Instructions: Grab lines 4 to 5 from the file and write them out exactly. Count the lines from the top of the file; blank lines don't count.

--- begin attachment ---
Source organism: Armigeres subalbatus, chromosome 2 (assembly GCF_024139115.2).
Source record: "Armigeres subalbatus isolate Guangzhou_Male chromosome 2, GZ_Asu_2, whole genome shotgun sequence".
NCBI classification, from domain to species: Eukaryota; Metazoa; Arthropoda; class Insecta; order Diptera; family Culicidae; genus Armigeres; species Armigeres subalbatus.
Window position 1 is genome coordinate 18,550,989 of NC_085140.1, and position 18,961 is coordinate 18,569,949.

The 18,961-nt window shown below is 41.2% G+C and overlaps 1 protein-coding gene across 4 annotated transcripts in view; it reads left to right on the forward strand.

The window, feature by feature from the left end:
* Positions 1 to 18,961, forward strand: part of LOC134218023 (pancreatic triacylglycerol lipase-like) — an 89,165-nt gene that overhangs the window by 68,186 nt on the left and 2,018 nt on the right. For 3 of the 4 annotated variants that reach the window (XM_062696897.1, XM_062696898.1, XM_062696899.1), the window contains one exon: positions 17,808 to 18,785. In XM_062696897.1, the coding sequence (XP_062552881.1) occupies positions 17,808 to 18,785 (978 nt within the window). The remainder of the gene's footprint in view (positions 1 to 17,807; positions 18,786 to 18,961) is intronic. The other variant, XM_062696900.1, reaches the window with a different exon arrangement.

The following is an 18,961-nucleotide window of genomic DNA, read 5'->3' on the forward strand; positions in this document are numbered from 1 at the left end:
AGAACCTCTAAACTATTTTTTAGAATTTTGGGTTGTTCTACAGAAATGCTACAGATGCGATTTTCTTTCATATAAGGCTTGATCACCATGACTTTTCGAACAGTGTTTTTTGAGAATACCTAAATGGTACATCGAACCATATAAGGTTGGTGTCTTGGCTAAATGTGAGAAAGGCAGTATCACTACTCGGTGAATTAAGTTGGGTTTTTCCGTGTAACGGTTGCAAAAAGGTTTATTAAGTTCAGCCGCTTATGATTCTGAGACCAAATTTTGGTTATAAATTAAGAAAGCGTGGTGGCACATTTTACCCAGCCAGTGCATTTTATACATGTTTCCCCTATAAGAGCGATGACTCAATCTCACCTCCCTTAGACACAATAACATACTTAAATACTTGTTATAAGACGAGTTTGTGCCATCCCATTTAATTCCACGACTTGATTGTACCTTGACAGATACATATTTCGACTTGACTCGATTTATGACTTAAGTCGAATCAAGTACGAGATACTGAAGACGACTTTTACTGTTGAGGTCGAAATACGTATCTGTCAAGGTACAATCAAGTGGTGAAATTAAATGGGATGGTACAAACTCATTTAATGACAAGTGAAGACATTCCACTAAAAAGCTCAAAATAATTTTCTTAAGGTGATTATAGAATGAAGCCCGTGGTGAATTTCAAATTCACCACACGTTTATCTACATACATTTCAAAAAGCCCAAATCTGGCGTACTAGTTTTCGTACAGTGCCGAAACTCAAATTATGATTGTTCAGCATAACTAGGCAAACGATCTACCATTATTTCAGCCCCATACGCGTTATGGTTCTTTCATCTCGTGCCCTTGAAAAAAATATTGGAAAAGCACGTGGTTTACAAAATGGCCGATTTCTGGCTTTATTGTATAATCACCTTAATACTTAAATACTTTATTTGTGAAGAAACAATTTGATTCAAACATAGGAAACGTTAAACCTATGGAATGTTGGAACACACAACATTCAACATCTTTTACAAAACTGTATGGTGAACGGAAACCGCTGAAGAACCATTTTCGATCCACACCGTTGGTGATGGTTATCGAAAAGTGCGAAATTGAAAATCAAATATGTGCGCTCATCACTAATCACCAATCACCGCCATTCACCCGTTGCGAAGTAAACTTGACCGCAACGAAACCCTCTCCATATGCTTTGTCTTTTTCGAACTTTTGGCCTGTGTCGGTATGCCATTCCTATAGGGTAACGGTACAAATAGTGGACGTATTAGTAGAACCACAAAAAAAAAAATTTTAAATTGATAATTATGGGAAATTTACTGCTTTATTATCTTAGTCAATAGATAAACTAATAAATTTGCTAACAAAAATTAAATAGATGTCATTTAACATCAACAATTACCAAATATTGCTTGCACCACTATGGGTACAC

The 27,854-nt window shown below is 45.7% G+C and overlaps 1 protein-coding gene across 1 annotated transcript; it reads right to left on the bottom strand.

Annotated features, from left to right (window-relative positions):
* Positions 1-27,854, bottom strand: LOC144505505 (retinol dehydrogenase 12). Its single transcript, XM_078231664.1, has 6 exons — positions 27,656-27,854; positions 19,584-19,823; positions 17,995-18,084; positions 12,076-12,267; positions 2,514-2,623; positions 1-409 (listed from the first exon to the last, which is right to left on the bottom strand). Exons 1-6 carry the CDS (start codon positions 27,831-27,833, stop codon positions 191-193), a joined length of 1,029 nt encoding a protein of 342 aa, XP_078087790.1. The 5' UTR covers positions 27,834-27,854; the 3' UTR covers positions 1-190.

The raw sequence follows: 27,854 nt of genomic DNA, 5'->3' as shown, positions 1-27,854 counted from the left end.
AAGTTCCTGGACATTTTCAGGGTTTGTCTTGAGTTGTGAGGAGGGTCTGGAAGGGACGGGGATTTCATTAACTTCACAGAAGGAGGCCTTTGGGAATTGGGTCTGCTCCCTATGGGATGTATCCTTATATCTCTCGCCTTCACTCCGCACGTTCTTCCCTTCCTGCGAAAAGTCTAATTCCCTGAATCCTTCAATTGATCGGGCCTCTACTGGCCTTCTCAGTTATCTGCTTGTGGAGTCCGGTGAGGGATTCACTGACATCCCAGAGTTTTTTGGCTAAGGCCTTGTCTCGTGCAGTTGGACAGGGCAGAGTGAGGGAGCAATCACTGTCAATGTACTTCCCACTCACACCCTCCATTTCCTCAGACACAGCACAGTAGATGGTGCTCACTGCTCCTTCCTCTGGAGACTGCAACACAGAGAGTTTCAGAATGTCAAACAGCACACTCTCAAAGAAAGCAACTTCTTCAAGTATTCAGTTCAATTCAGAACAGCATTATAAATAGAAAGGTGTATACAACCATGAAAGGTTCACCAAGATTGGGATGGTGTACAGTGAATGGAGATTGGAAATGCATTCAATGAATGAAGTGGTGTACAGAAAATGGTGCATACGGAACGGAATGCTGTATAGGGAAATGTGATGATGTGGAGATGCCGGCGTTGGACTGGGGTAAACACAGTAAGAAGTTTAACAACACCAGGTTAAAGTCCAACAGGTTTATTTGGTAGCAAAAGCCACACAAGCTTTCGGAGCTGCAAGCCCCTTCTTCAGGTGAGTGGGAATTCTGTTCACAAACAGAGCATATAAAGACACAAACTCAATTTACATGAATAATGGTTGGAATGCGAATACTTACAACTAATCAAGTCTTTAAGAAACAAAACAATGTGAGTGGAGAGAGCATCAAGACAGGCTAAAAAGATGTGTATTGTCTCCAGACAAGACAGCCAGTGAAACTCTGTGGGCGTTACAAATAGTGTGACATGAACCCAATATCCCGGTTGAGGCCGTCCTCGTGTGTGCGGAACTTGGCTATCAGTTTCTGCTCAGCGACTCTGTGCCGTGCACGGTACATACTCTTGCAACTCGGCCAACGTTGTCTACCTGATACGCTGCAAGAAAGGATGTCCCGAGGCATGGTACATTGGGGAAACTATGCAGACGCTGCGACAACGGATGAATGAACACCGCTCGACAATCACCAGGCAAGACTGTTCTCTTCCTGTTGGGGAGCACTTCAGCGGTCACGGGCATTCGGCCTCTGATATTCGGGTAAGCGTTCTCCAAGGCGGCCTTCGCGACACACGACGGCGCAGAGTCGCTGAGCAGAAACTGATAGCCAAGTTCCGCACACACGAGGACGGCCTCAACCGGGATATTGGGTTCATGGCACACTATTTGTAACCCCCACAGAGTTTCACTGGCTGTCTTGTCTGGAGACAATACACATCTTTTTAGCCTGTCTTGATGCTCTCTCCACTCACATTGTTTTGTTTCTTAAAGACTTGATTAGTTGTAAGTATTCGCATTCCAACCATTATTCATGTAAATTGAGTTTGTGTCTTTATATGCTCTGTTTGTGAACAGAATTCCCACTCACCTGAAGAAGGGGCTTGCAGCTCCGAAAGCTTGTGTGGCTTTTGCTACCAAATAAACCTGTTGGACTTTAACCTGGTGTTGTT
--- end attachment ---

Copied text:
Window position 1 is genome coordinate 18,550,989 of NC_085140.1, and position 18,961 is coordinate 18,569,949.

The 18,961-nt window shown below is 41.2% G+C and overlaps 1 protein-coding gene across 4 annotated transcripts in view; it reads left to right on the forward strand.